In itself, the data we collect is of little value. The value lies in the intelligence we create from it. In the Fourth Industrial Revolution, productivity and performance depend increasingly on intelligence. If you know in advance when a robot or a machine is going to break down, you can avert a disruption in your supply chain, saving huge amounts of money and keeping your customers happy. Increasingly, ABB’s business is centred on providing this kind of actionable intelligence to its customers.
Industrial companies that invest in digital technologies are achieving significantly higher uptime, speed, and yield, and are laying the groundworks for advanced technologies such as artificial intelligence. And it’s not only industrial companies that will be impacted. In the years ahead, essential infrastructure, such as the power grid and the water supply, as well as transport networks, will increasingly be controlled and operated by autonomous systems and will be managed in radically different ways.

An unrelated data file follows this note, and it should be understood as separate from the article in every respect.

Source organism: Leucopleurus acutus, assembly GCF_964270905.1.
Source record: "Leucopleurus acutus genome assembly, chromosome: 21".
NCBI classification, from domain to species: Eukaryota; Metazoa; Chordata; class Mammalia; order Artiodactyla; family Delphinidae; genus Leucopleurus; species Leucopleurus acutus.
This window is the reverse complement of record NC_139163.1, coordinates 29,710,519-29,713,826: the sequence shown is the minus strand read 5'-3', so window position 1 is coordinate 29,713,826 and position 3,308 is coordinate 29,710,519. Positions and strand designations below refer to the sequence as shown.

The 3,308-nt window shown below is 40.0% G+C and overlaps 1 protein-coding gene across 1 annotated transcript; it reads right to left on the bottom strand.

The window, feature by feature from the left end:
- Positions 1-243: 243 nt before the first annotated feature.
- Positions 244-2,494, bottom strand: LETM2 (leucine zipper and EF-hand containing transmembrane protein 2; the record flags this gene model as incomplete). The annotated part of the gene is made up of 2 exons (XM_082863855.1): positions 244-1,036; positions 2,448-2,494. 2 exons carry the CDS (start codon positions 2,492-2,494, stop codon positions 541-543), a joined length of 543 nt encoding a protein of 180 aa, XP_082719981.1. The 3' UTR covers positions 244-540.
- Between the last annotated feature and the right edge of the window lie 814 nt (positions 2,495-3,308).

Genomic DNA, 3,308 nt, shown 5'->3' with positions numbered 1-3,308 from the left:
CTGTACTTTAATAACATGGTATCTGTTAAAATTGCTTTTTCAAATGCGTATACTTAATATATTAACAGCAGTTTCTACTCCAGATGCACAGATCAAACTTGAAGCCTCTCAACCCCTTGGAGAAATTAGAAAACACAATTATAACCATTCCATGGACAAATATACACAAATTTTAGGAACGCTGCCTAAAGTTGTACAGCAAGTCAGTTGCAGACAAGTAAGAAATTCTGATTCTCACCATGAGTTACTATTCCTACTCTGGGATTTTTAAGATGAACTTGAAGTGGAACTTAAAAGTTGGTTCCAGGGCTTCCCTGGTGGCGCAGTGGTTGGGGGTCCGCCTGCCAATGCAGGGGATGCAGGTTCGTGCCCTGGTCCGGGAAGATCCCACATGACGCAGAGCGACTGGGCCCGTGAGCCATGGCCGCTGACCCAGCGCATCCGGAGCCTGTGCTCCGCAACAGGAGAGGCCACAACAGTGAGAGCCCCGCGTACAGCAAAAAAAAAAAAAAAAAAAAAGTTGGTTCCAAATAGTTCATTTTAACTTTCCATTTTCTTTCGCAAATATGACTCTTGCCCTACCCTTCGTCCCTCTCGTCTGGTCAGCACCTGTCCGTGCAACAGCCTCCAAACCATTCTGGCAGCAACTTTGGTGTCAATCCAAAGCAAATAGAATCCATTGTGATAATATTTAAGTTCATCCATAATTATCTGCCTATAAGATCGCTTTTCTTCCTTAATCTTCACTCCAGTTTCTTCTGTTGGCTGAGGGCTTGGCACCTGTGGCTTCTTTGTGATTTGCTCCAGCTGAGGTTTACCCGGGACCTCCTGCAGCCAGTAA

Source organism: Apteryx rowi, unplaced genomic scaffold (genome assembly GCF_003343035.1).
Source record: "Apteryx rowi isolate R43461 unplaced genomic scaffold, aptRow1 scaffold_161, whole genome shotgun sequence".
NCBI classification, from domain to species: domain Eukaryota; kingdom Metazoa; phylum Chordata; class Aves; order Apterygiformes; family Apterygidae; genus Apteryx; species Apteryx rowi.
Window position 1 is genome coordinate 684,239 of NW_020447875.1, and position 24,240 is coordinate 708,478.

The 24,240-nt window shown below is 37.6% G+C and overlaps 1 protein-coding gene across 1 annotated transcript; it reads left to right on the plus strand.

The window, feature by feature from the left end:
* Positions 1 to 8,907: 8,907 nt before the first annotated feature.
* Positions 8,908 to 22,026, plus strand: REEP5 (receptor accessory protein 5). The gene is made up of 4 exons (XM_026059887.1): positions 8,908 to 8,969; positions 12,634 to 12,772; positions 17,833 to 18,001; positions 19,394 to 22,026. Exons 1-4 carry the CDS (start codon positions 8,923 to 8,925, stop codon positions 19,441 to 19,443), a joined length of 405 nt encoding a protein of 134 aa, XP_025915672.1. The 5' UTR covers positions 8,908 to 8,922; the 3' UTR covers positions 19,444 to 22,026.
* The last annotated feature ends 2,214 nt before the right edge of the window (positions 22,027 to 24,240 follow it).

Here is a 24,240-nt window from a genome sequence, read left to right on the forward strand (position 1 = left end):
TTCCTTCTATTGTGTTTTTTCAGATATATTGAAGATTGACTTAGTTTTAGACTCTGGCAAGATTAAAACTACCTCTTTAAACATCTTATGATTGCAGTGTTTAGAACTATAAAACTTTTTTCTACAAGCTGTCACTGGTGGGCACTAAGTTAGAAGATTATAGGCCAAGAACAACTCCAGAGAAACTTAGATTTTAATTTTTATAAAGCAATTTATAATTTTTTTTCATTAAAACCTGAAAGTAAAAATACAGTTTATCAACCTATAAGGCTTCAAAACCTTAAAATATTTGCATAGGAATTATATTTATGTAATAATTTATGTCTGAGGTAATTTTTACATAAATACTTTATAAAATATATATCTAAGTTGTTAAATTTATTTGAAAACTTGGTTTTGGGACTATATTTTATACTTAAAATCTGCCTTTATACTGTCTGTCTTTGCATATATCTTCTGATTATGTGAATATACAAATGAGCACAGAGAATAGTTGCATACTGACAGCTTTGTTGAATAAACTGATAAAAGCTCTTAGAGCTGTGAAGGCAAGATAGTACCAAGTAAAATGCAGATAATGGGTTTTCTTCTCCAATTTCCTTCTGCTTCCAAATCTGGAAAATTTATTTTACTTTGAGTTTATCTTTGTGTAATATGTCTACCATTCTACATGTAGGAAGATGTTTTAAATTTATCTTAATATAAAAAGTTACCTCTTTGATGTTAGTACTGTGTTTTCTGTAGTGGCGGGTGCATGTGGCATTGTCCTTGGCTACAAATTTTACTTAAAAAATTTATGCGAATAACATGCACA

The ASEAN’s energy system is going through an unprecedented transition driven by new technologies, policy shifts, and changes in energy demand. What offerings does ABB have in the field of renewable energy?
Not only is digitalisation bringing in an industrial revolution – it is also radically changing energy. ABB has always been committed to providing technology solutions that strengthen the power infrastructure while minimising environmental impact.